As more and better models of e-bike (electric bike) become widely available in Tuscany, we are lucky enough to have access to a new and wonderful way to explore the Tuscan countryside. Standard bikes are already hugely popular in Tuscany, especially among male Tuscans of all ages as well as with many visitors. On weekends from Spring through Autumn, you can see them zooming along in their thousands over the scenic routes, especially the Chiantigiana highway that traverses Chianti between Florence and Sienna. The one adjective that applies to all of these riders is "fit".

cycling in Tuscany
White road cycling in Tuscany

Then there are the rest of us . . . keen on enjoying the outdoors and getting a bit of exercise but not quite up to tackling the Tuscan hills on racing bikes. Fear not, Dear Reader, the answer is nigh. The electric or assisted bicycle, commonly known as the e-bike or ebike, is a bicycle with pedals like an ordinary bike but with, in addition, a generator and an electric motor powered by accumulators (rechargeable batteries) which are recharged by the generator on downhill or easy, flat stretches. I tested one of these recently during a brief warmish spell and I can say that they're incredible. You can tackle the Chianti hill roads, including the unpaved strade bianche without breaking into a sweat (or perspiring, in the case of ladies). This really puts at your disposal the most attractive way to explore Tuscany outside the big art cities. Very little sound, fresh air blowing through your hair and the option to stop for a "photo opp" or a rest or lunch whenever the spirit moves you. Riding an e-bike really does bring you effortlessly into close contact with rural Tuscany.

Where to rent an e-bike in Tuscany?
E-bike in Tuscany

This brings us to the question of where to rent an e-bike in Tuscany. I have personal experience so far of just one e-bike rental agency in Chianti, namely Tuscany Limousine who are located in the pretty village of Gaiole in Chianti and can be recommended for anyone staying in the Chianti Classico wine area between Florence and Sienna. Tuscany e-Bike Rental snce rent e-bikes and you can arrange a guided e-bike tour with them. For a small fee, they will also bring your e-bikes to any location within a reasonable distance of Gaiole. Their service is very friendly and helpful, and you can rent or buy things like gloves, helmets, GPS systems etc. from them.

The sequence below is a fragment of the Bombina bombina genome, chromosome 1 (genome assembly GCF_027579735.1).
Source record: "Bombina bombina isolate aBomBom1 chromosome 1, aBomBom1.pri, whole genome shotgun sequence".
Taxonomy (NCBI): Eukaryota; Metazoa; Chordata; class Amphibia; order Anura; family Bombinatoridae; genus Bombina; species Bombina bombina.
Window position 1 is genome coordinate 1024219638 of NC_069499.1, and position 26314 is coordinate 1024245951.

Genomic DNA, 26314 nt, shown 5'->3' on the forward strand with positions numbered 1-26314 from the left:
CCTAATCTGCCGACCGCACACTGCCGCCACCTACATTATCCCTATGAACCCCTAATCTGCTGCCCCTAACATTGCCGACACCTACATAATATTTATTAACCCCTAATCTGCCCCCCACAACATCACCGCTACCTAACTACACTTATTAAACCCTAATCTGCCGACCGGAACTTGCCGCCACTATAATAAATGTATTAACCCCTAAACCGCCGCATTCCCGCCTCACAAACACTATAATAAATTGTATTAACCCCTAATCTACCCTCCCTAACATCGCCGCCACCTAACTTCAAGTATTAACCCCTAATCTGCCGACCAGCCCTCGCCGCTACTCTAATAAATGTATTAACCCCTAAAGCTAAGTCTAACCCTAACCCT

Their sister company, Tuscany Limousine, rent cars, with and without driver - one of the few car rental places outside of the big cities.

More about Tuscany e-bike rentals.

My post about self-guided bike tours in Tuscany.

Tuscany e-bike rentals


Tuscany Toscana
Don't forget to visit my Tuscany
Travel Guide!

Up-to-date news on what to see and where to stay in Chianti and all of Tuscany.

Tuscany Travel Guide

Author: Anna Maria Baldini

All content copyright © ammonet Italian Web Site Promotion 2017 - 2019. All rights reserved.

Wednesday, 3 April 2019

Cooking lessons at our accommodation in Tuscany

Food definitely has to be one of the reasons to spend some time in Tuscany, and second to enjoying Tuscan cuisine comes the desire to know how to prepare a Tuscan meal. No doubt that's why I often receive enquiries about arranging "cooking lessons at our accommodation in Tuscany". Usually, my answer is first to try Le Cetinelle, Simonetta Landati's B&B in the Chianti hills above Greve in Chianti.

cooking lessons at our accommodation in Tuscany
Agriturismo Le Cetinelle Bed and Breakfast offers Tuscan cooking lessons to vacationers.
At Le Cetinelle, the Tuscan cooking classes are hands-on. When participating in a cooking lesson, you prepare and cook yourself under Simonetta's expert guidance in a very friendly and informal atmosphere. Whenever possible, fresh produce from the Le Cetinelle vegetable garden and orchard are used, plus, of course, their own Chianti Classico wine and extra virgin olive oil. Cooking classes can be arranged over 1, 2, 3 or more days and they usually start at 10 am for a lunch cooking lesson and 4 pm for a dinner lesson. This allows plenty of time for the lesson before you sit down to enjoy the products of your labours.
A Tuscan cookery class with Simonetta
A Tuscan cookery class with Simonetta
For those more interested in dining that cooking, Simonetta also prepares evening meals for those who are interested.

So if you're seeking very attractive and economical vacation accommodations with the opportunity to learn Tuscan cookery, Le Cetinelle is the place for you!

More about Tuscan cooking lessons at Le Cetinelle.